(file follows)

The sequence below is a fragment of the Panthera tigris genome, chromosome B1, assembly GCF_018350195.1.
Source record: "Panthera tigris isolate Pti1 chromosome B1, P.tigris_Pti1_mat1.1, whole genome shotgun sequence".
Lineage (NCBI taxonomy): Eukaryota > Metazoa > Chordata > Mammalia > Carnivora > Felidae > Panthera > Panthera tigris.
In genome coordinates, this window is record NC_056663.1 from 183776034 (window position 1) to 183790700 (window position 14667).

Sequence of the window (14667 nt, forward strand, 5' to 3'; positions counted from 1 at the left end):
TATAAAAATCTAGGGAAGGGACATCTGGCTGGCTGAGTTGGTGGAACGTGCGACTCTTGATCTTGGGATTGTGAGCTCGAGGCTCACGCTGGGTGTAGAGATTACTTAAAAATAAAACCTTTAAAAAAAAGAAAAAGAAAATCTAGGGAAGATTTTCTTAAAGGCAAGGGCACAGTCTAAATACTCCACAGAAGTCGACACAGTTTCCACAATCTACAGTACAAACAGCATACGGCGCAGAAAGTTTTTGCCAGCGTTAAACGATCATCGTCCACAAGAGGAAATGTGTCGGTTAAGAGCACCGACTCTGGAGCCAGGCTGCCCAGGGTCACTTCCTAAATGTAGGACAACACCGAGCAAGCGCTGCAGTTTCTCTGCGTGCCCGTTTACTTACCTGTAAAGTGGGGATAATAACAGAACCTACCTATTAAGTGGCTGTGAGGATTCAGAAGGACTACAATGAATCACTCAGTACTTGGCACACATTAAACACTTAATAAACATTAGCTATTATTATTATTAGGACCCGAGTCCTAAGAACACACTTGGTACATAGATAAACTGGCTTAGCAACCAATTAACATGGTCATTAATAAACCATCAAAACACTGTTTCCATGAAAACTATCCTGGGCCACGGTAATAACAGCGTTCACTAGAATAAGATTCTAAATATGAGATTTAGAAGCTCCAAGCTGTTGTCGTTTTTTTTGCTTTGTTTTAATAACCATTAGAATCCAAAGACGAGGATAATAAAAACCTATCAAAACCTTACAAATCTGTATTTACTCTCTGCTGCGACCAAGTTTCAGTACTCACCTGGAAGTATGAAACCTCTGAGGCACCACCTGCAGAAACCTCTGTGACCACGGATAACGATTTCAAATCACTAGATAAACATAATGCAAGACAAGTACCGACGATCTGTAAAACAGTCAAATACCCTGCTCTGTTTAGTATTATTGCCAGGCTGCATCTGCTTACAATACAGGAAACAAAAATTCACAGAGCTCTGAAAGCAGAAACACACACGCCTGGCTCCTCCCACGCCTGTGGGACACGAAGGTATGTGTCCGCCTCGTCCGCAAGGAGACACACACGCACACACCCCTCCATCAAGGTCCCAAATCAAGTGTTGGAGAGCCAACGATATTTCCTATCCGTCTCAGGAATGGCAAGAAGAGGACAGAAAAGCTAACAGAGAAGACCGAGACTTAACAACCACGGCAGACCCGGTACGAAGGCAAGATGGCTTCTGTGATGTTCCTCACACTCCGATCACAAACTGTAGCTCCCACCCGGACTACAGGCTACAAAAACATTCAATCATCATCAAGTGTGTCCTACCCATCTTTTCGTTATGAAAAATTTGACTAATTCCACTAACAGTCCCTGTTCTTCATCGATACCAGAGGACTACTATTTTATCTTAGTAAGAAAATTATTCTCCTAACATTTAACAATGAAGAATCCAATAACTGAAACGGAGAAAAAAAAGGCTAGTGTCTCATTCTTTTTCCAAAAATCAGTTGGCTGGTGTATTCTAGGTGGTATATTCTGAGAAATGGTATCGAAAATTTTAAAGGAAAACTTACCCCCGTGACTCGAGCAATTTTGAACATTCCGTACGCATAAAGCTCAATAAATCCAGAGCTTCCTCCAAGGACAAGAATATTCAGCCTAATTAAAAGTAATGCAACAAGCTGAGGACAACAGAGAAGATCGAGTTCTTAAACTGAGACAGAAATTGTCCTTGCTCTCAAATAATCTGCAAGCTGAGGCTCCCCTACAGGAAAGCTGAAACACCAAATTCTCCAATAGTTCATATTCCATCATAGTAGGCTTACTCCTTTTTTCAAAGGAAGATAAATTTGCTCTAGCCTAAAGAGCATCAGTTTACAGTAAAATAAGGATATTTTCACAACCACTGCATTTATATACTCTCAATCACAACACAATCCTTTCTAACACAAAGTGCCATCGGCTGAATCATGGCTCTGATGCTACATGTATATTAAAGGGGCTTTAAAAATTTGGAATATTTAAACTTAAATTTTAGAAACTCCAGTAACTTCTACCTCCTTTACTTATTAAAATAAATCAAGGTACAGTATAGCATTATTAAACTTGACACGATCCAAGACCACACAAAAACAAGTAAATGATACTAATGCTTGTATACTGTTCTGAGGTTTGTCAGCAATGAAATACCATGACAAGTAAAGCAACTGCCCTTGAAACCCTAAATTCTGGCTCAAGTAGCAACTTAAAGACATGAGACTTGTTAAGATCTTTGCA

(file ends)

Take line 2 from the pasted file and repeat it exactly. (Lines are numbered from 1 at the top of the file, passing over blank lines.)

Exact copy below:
Source record: "Panthera tigris isolate Pti1 chromosome B1, P.tigris_Pti1_mat1.1, whole genome shotgun sequence".